On June 22, day three of the delegation, the three laureates, partners, and delegates crossed the border into Ukraine and travelled to Lviv. There they met with women’s organizations, activists, displaced women, officials. They met with conductors at the Lviv train station who escorted refugees out of Ukraine, and internally displaced women at the Women’s Perspectives shelter. At the end of the day they used the pedestrian crossing at the border out of Ukraine to Poland, tracing the steps of the thousands of Ukrainians who have fled the violence. Partner organization United for Ukraine organized the logistics, meetings, and media for the delegation while the laureates were in the Ukraine.
The laureates spoke with two women conductors about their experiences transporting Ukrainians fleeing the conflict. The Lviv Train Station has been a destination for millions fleeing the war from Eastern and Central Ukraine.
“My first train ride was on February 27th. It was difficult to leave my family as I realized it could be a one-way trip.” — Natalia Kuolrych, Lviv Train Conductor
“It was a difficult and moving experience to evacuate people from eastern Ukraine. I can’t forget one situation of a man seeing off his kids. He understood that they might not see each other again. He didn’t want to leave the car of the train even though the train was leaving the station.” — Natalia Kuolrych, Lviv Train Conductor
“It was very scary at first. But someone needs to do this work. So, we kept going.” – Natalia Kuolrych, Lviv Train Conductor
“I evacuated people east to Poland. You can’t imagine how crowded the trains were. If there were 54 seats in a compartment, 200 people were in that space.” – Nadia Zhinikovska, Lviv Train Conductor
“Thank you for telling us your stories. But they aren’t just stories, this is your lives. The work you do. And it’s not just your work. You are witnesses to humanity. You are the superwomen conductors of Lviv.” – Leymah Gbowee
The delegation then met with activists, women’s organizations and humanitarian organizations in Lviv, who travelled from around Ukraine to share their stories with the Nobel peace laureates.
“The women have experienced instances of sexual violence. This happens in Russian camps where there are no human rights organizations present. Women there are kept for a few hours, but we know of one woman who was held for three months. It is necessary for international human rights organizations to monitor the situation. This would be a powerful force against the violence that is taking place.” –– Maryna Pugachova, Director of Mariupol Women’s Association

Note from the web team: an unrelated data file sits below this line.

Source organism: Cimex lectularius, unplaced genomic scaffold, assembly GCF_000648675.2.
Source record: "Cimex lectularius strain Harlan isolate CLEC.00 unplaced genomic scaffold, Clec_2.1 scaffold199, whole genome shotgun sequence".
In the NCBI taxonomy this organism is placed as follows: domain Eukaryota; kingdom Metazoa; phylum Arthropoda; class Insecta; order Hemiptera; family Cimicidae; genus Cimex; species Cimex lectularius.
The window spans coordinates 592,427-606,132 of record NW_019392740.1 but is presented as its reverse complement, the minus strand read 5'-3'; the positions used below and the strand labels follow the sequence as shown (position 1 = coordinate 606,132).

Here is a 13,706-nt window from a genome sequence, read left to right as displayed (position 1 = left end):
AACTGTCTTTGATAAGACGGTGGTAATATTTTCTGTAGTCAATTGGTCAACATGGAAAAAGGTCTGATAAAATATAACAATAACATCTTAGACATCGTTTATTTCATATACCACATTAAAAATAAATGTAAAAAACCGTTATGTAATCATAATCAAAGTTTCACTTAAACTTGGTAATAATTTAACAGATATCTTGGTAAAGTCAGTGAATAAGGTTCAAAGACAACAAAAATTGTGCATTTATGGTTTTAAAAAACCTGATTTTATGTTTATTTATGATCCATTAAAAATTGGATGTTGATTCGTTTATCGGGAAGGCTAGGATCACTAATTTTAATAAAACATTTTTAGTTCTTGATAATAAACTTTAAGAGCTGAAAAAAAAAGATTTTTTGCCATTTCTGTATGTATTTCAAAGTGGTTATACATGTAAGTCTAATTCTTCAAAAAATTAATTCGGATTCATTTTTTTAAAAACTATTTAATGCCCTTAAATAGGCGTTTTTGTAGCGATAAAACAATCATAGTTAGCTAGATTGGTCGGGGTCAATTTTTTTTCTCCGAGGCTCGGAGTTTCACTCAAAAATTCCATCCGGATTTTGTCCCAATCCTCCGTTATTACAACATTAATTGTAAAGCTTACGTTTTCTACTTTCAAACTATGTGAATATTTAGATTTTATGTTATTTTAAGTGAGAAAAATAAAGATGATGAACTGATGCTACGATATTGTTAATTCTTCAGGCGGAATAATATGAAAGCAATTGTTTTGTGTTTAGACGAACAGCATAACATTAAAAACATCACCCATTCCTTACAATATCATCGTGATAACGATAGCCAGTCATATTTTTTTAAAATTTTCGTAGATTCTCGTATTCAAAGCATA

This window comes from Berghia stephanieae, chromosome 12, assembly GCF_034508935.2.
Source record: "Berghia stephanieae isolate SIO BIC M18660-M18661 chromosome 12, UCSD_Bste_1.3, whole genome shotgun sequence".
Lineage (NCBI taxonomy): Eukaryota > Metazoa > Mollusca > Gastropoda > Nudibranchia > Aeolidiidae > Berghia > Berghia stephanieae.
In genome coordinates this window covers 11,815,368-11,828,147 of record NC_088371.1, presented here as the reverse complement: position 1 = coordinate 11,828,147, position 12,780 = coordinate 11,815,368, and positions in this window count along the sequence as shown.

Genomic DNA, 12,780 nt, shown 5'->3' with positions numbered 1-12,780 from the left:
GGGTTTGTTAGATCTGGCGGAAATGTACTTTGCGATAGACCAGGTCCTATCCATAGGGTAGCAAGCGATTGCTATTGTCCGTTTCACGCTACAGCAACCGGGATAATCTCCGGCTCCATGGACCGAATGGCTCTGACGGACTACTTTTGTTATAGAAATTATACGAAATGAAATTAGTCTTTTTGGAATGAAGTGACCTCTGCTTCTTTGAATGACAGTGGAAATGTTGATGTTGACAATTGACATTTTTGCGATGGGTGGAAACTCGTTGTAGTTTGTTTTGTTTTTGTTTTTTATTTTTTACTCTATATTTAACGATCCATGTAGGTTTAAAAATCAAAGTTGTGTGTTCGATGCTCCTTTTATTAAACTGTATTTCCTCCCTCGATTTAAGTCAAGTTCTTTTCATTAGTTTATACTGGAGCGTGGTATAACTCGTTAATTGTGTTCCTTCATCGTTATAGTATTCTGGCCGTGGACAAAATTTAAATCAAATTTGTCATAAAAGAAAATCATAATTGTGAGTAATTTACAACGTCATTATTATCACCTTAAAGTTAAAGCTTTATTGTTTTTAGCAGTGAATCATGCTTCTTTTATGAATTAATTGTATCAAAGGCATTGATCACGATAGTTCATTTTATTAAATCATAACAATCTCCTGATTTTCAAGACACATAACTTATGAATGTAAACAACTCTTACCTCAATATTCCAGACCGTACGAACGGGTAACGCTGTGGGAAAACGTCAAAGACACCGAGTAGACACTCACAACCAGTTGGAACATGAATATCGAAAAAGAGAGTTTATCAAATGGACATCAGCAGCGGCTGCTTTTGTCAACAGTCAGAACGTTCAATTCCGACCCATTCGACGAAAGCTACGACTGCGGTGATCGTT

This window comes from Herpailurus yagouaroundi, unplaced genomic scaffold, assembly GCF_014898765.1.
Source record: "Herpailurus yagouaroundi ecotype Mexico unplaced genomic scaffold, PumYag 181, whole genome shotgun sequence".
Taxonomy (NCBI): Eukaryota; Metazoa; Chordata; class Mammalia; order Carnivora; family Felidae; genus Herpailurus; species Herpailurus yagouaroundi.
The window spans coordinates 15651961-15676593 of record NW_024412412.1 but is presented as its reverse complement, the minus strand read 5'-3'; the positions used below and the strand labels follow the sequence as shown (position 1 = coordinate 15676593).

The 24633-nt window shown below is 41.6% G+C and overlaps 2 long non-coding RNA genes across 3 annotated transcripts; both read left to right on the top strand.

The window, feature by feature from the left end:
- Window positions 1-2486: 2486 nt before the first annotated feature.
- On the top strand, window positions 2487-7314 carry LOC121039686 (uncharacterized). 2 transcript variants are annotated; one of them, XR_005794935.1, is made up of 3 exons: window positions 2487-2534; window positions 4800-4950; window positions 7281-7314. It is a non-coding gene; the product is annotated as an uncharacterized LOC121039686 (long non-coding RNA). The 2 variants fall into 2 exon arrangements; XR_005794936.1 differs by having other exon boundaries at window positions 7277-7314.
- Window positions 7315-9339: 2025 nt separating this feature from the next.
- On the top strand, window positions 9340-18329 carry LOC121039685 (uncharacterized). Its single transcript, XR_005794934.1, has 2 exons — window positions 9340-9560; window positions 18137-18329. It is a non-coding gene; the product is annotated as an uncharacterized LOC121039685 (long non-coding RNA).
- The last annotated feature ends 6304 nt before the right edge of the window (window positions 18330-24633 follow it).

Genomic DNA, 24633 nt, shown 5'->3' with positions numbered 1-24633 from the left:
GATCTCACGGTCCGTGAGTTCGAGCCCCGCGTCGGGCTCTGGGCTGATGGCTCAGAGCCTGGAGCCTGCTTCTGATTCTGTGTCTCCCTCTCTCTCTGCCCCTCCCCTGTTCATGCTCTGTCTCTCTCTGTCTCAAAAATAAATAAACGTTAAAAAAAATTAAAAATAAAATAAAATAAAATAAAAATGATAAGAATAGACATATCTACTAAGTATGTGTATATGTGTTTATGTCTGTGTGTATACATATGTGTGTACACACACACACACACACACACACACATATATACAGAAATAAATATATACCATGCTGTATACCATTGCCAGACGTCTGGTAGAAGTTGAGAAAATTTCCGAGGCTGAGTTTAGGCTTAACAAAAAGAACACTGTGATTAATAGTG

“It is difficult to register the cases because, even if there is physical evidence, the women don’t want to talk about it…They are not prepared to admit the sexual violence. Not publicly. Not to their husbands. Not to themselves.” – Maryna Pugachova, Director of Mariupol Women’s Association
“I know what peace means to me. The full withdrawal of Russia from Ukrainian territory and accountability for war crimes. Without this we can never be sure that this situation will not be repeated.” – Maryna Pugachova, Director of Mariupol Women’s Association
“We give trainings to the legal community on how to work with survivors of violence… There are many challenges. The first challenge is one of accountability – actually recording instances of sexual violence and then having the legal framework to deal with it. We don’t have an article in the criminal code dealing with war and sexual violence. The criminal code refers to international acts, but not everyone is aware of this, so we do the trainings.” – Khrystyna Kit, Director of the Association of Women Lawyers of Ukraine
“Peace is inseparable from justice. Peace is inseparable from freedom. Peace is inseparable from human rights. The advancement of Russia into our territory is the opposite of that.” – Oksana Potapova, Researcher and Activist
“We need to stop the war. Russia is the aggressor. They brought the war to our land. It is not Russian schools that are being destroyed. It is not Russian infrastructure… We did not start the war, but it is being fought on our land. Without this power analysis, we cannot achieve feminist peace.” – Oksana Potapova, Researcher and Activist
While in Lviv the laureates also had meetings with Governor Maksym Kozytskyy of the Lviv Regional Administration and Mayor Andriy Ivanovych Sadovyi of Lviv.
“We came to listen to Ukrainian women and to express our solidarity with Ukrainian people.” Tawakkol Karman
“The truth must go out there. The world must know what the internally displaced people are experiencing.” – Roman Andres, Director of Social Services
“There are many challenges. One is the need for robust daycare. Women cannot find employment because there are no daycare facilities. There are no daycare facilities because they have been converted into shelters.” – Roman Andres, Director of Social Services
“We need to build a new ecosystem to deal with the results of this war. We need to understand the cost of rehabilitation and the need for rehabilitation facilities.” – Andriy Sadovyy, Mayor of the City of Lviv
“We are resilient. We will survive. We are unbroken.” – Andriy Sadovyy, Mayor of the City of Lviv
Photo credit: Ania Bystrowska/Nobel Women's Initiative
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For an overview of the Poland/Ukraine delegation click here